Interview Music

A conversation with Sirintip about her latest album, Carbon

The New York-based artist sat down with The Concordian to talk about her new LP 

Oct. 14 saw the release of the long-awaited Carbon LP from Sirintip (AKA Sirintip Phasuk), and honestly, I am here for it. The New York-based artist took the time and effort to make this album into what it is: a means of communicating the “narrative of science” and implementing data from pollution to turn into musical sequences. She has used her Thai and Swedish influences and poured them into a melting pot with jazz, turning the project into a wonderful concept album.   

The Concordian sat down with the artist to talk about Carbon:

Tell me about your musical upbringing. What is the origin of Sirintip?

So I grew up in Bangkok, Thailand. I was always singing. I started playing Thai instruments in school but then I took private lessons for piano and violin but I was always singing. The music school I went to [in Sweden] had 1,000 kids and everyone could sing, and this happened at the same time that the Harry Potter movies came out so I felt very much like the other kids. We had seven hours of choir singing every week which was intense. Then in my teenage years, I was exposed to jazz and then I did my master’s in New York.

Tell me about your songwriting process, what comes first? What comes last?

So for this album, I started with the concept. There are 13 songs in the album and each song is a specific cause or effect of climate change. So what I did was research, among other topics, plastic pollution: what is it? How does it affect us? For the whole record, I decided that I didn’t want to put anything clearly in the lyrics, I wanted to build the message into the songs. So then people can listen and connect to the songs, and be curious enough to learn and research the concept. I don’t believe that forcing anyone to think or do anything is the way to go around this. I think it’s better to try and inspire conversation. So for “Plastic Bird,” I took plastic trash from my kitchen, recorded it with my ZOOM recorder and uploaded it into Ableton as a sample. When you put all the samples on a drum rack you can play the sounds on your keyboard. 

You all stayed at the Manifold Recording Studio in North Carolina for nine days with some of the artists who collaborated with you on this album. What was the day-to-day experience like for you?

It’s the most incredible experience. The studio is solar-powered which is really cool. That was an important piece for me, not just writing about climate change to sustainability but also to find ways to becoming more sustainable in my artistic practice and it’s so systemic that sometimes it’s just impossible like If we need to perform in Europe, we’re not going to be able to afford a ship to get us there but at least we were able to work in the studio for nine whole days. We’d work the whole day at the studio and then walk three minutes to the guest house, sleep, and then restart the procedure the next day. We were completely immersed without distraction. We were in the middle of nowhere and so there would be a lot of wildlife like deer roaming around right outside the studio.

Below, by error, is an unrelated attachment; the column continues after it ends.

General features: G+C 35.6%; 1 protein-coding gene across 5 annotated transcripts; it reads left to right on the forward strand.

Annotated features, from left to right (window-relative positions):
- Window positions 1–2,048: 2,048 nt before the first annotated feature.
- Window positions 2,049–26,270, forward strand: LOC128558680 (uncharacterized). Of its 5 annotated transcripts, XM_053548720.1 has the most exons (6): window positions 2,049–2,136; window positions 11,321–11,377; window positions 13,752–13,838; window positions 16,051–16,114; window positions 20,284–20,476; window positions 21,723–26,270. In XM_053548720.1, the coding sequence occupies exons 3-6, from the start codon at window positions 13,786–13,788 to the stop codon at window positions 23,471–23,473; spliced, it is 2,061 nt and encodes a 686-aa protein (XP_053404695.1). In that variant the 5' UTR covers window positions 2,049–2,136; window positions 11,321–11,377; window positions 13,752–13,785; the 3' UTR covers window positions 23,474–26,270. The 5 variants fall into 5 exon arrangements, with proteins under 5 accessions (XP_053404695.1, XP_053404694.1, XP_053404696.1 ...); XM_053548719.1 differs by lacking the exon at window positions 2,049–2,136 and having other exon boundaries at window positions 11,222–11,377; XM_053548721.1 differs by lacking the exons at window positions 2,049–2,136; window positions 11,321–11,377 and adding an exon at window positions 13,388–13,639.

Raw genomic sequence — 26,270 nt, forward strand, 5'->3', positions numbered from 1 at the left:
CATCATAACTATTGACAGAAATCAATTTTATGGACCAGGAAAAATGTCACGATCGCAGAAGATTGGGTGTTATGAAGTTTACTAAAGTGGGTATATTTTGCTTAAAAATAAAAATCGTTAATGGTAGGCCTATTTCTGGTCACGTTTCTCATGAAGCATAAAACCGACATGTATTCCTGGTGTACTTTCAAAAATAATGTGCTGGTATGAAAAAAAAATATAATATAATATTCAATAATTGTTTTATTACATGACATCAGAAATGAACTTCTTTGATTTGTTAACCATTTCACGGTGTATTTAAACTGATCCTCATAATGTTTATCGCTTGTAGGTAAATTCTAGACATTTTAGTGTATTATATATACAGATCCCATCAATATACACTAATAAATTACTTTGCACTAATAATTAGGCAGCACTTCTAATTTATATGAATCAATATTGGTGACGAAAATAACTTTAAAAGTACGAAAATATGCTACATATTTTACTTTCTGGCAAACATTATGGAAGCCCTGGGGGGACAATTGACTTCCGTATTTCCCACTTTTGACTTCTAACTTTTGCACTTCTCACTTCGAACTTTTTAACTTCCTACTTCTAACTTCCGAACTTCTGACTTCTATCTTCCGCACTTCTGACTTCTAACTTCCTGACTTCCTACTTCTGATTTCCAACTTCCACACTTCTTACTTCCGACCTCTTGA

You said for your debut album Tribus that “The idea behind the album is to bridge the gap between pop and jazz by combining singable melodies with grooves, jazz harmonies and electronics.” Does this still resonate true with Carbon?

I think that is just something that is inherently me, so when it came to Carbon it was more like “How do we turn this air pollution data into music?” When I grew up in Thailand I would play Thai instruments and in Thailand, on mainstream media it’s just pop music. When I moved to Sweden their main musical export is pop, with people like Max Martin writing a lot of the hits of the 2000s [and even now]. So when I moved to the States I started studying jazz, but because it is an Afro-American tradition and being in New York studying it I realized it was better for me to add to the music by bringing in both my Thai and Swedish influences. I feel like the foundation of my writing is jazz: there’s a lot of complex harmonies, a lot of weird time signatures, as well as challenging concepts and improvisations when live. It’s just packaged in a more pop way, because I feel that it’s important for people like my parents who do not listen to jazz to sing along to it.

What is in store for the future of Sirintip? What do you have coming up?

I want to be working with scientists firsthand. Back in July, I went out on a research vessel with 25 scientists in the North Pacific. They were studying plankton so I was learning from them and working with them and writing music based on their research. Knock on wood I might be going in July to Greenland to study icebergs and glaciers, plus I want to do other research trips too. All this is to bring all that knowledge and write an interdisciplinary suite where I’m combining my electronic roots with an acoustic rhythm section and a small chamber orchestra to present this work so that it comes from science and the work that I’ve discovered with scientists, and to help tell the narrative of scientists

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